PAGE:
2. 10% of all Debian users probably are 100% or all Arch users (quantitatively).

Last edited by Awebb (2014-02-11 14:19:13)

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#81 2014-02-11 16:10:59

Henrikx
Member
From: https://bbs.archlinux.de/
Registered: 2014-02-06
Posts: 15

Re: Should I go Arch?

I think you're wrong with : 90% of all Arch users have no clue how to write their own PKGBUILD either.

Online survey might give an answer...

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#82 2014-02-11 16:28:04

drcouzelis
Member
From: Connecticut, USA
Registered: 2009-11-09
Posts: 3,523
Website

Re: Should I go Arch?

Henrikx wrote:

I think you're wrong

It's OK, regardless of what percentage of users of what operating system know how to do what, your point is still valid: creating packages in Arch Linux is simpler than creating packagen in Debian.

Citation: It's easier for me. smile

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#83 2014-02-12 17:11:21

sitquietly
Member
From: Moscow, Tennessee
Registered: 2010-07-12
Posts: 216

Re: Should I go Arch?

Henrikx wrote:

...The structure of Archlinux is very logical and therefore to learn well.
Example:
Package build - Arch vs Debian. ffmpeg / libav
PKGBUILD: Clear structure, easy to understand.
The learning effort is not very high.
https://projects.archlinux.org/svntogit … ges/ffmpeg

Debian:
Ever tried a  to build a Debain package from a source file, with libs, devs, etc.

ffmpeg -Debian (dget -u http://packages.debian.org/de/wheezy/ff … .10-1.dsc)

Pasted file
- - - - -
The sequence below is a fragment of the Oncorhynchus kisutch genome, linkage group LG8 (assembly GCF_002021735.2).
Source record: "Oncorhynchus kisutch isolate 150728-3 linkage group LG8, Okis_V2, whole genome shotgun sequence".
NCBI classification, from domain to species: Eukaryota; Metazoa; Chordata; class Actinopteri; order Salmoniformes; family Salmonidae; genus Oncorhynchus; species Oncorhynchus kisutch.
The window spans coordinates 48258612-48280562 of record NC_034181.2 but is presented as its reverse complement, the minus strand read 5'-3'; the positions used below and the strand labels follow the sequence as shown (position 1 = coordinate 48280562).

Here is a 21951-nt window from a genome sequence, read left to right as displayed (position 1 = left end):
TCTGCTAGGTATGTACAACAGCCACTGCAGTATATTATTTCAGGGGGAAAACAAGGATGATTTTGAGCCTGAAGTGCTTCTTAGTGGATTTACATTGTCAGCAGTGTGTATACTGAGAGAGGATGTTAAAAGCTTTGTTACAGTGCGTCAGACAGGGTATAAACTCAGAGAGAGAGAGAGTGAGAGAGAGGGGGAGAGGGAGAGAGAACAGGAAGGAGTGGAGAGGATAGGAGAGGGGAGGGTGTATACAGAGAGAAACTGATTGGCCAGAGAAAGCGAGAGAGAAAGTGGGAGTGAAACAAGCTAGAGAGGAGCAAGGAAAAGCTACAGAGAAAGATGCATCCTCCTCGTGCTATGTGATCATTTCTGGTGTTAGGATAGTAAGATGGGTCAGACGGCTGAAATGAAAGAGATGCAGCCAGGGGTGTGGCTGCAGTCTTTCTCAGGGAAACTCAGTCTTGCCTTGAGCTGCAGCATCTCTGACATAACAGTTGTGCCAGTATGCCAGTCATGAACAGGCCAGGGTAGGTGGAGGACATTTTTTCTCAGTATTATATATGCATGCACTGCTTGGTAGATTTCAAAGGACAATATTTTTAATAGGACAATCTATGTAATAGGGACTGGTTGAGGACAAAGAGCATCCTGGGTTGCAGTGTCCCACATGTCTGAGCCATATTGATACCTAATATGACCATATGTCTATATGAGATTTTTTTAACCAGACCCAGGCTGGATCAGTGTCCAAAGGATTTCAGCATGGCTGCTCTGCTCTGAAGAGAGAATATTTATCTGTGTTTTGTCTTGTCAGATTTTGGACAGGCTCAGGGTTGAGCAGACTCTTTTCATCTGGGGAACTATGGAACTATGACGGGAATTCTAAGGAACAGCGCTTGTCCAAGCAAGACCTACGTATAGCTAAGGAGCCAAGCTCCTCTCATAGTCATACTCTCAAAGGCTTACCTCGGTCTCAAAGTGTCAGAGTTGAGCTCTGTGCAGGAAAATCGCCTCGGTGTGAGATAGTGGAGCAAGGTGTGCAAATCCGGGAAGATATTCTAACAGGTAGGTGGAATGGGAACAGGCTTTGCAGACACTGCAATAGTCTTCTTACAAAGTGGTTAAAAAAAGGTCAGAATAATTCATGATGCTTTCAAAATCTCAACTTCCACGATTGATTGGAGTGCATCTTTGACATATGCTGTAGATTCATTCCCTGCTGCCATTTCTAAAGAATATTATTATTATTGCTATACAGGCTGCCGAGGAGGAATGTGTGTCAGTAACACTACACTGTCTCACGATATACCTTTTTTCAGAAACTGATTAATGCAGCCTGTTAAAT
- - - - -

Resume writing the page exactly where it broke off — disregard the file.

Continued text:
http://packages.debian.org/de/wheezy/ffmpeg

More than 30 files!!...

I agree.  I nitpick once in a while in this forum at faults in the Arch packaging, but Arch Linux is built
on a strong base of decisions made by Judd Vinet (the original KISS principles). 

The only distro that can compete with Arch for "packaging sanity" is Gentoo.  The Gentoo libav
"source" package for libav-9.11 consists of a single file, the ebuild, consisting of only 316 lines (including
header and comments).  However Gentoo is not as straightforward (KISS) as Arch in that Gentoo
ebuilds hide a lot of complexity in their ebuild classes.  For example, that libav ebuild starts out with
a line

inherit eutils flag-o-matic multilib toolchain-funcs ${SCM}

 
I often find that in order to understand a Gentoo ebuild I have to read the ebuild class scripts
that it uses.  With Arch Linux there is neither hidden complexity nor apparent simplicity.  The mess
is right there in the PKGBUILD for the world to see.  big_smile

Last edited by sitquietly (2014-02-12 19:30:18)

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#84 2014-02-13 10:59:11

Awebb
Member
Registered: 2010-05-06